SQL Server Index Tuning / Clustered vs Non-Clustered Indexes

Hello Friends,

What is cluster and Non-Cluster index and why we need it? Do you know? Just reat this article you will know all about it.

Most database administrators are familiar with the potential performance benefits they can gain through the judicious use of indexes on database tables. Indexes allow you to speed query performance on commonly used columns and improve the overall processing speed of your database.
Microsoft SQL Server supports two types of indexes:

-> Clustered indexes define the physical sorting of a database table’s rows in the storage media. For this reason, each database table may have only one clustered index. If a PRIMARY KEY constraint is created for a database table and no clustered index currently exists for that table, SQL Server automatically creates a clustered index on the primary key.
-> Non-clustered indexes are created outside of the database table and contain a sorted list of references to the table itself.
SQL Server 2000 supports a maximum of 249 non-clustered indexes per table. However, it’s important to keep in mind that non-clustered indexes slow down the data modification and insertion process, so indexes should be kept to a minimum

One of the hardest tasks facing database administrators is the selection of appropriate columns for non-clustered indexes. You should consider creating non-clustered indexes on any columns that are frequently referenced in the WHERE clauses of SQL statements. Other good candidates are columns referenced by JOIN and GROUP BY operations.
You may wish to also consider creating non-clustered indexes that cover all of the columns used by certain frequently issued queries. These queries are referred to as “covered queries” and experience excellent performance gains.
SQL Server provides a wonderful facility known as the Index Tuning Wizard which greatly enhances the index selection process. To use this tool, first use SQL Profiler to capture a trace of the activity for which you wish to optimize performance. You may wish to run the trace for an extended period of time to capture a wide range of activity. Then, using Enterprise Manager, start the Index Tuning Wizard and instruct it to recommend indexes based upon the captured trace. It will not only suggest appropriate columns for queries but also provide you with an estimate of the performance increase you’ll experience after making those changes!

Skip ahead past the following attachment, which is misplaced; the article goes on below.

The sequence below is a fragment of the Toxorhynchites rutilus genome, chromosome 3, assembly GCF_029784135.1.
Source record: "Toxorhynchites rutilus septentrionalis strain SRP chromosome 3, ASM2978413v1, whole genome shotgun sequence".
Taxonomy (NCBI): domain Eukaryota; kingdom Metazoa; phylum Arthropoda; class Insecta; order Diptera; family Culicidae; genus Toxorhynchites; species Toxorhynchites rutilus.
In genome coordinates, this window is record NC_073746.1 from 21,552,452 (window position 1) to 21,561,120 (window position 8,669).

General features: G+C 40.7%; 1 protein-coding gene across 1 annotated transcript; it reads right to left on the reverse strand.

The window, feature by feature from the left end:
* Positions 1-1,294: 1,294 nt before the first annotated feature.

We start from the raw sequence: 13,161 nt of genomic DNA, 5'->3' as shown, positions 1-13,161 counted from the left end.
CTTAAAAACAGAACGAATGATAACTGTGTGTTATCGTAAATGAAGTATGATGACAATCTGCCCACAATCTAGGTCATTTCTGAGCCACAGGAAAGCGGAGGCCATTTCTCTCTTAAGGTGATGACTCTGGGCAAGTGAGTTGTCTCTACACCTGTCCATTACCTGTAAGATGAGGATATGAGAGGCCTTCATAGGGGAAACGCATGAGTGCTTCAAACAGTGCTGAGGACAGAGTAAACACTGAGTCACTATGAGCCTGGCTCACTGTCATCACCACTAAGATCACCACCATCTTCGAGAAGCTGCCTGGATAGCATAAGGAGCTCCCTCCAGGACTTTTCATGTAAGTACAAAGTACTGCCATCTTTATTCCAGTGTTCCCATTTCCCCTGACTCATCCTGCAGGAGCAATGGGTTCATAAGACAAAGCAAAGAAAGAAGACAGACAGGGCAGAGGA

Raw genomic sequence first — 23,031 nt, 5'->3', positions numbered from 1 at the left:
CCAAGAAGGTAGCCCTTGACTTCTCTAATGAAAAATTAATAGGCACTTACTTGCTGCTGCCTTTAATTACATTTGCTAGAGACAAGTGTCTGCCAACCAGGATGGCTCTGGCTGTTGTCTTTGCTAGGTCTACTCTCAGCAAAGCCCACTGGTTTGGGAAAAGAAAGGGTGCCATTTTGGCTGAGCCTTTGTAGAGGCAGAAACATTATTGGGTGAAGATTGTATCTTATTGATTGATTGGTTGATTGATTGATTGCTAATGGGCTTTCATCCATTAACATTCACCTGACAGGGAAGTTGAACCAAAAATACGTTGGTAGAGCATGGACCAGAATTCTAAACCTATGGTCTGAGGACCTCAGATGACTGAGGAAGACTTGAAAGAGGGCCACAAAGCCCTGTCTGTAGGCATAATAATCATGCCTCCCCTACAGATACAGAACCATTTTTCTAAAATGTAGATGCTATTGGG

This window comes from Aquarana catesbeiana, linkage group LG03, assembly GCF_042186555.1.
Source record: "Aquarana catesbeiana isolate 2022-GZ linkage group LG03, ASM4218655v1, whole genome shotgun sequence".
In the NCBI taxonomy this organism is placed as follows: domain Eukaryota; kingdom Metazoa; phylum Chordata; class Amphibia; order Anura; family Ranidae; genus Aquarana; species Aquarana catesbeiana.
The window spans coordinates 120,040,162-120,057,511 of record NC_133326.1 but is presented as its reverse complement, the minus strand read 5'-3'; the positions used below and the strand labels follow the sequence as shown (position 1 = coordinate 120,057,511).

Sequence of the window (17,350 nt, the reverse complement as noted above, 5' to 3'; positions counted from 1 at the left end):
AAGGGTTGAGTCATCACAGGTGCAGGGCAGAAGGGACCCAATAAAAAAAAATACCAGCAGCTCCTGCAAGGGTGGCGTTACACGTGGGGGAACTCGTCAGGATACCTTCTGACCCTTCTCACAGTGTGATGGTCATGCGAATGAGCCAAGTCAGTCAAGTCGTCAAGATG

Reference Link: http://databases.about.com/od/sqlserver/a/indextuning.htm

Regards
Vijay Modi:)

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About Vijay Modi

Having 12+ years of experience in web application development. Expertise in various domains like E-Commerce, E-Learning, Insurance. I have expertise in web application development, window application development, Performance improvement, bug fixing etc. I have worked on various Microsoft technologies including ASP.Net, MVC, WebApi, WCF, Entity Framework, WPF, Window Application Development, AWS, Azure, AngularJS 2.0 / 1.5.2, .NetCore framework, jQuery. I am believing in quality work and achieving deadlines. Also like to work on new technologies and quick learner.
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13 Responses to SQL Server Index Tuning / Clustered vs Non-Clustered Indexes

  1. sumesh says:

    “GOD IS LOVE”

    Hiiii
    Thanks for this article,many of time ur article help me.your article simple and infomative.So keep write
    Thanks ones again….

  2. Giribabu says:

    very good article

  3. HI Vijay,
    Can u please explain in details about clustered and non clustered Index, specially non clustered index. Question is why we are creating non clustered index, what is use of it, how its work.
    If you can explain in B-Tree from also with e.g that will be good to understand.

    Thanks in Advance
    Bhupendra S M
    9848145680

  4. Suresh Kumar K says:

    very straight forward expanation about the clustered and non-clustered index. Thanks

    • vino says:

      hi friend…..

      to sort the data at limited order, Non-clustered index to be created on which column has to be searched frequently………

  5. Hemraj Gujar says:

    SQL Server 2008 support 999 Non Clustered Index on a Table.

  6. Ritesh says:

    Thanx vijay sir,

  7. rentc says:

    I was asked this question in one of the interviews. Your article is well articulated.

    Thank you!

  8. Rajeev says:

    its really helpfull, keep it up sir

  9. Clustered index doesn’t change the physical order of the table. Check out my blog post which has sample scripts to know how the data is stored internally.

    http://vadivel.blogspot.com/2011/09/does-clustered-index-physically-orders.html

  10. surajjain says:

    I have a table
    id (PK) , name (nvarchar), join_date (date time), city_id (Int) ..

    Now i often have run queries lilke.. select name from mytbl where city_id=12 order by join_date desc.. So i have created a Non-clustered index on City_id..

    Now i m just wondering Adding join_date in the existing index will improve performance or not

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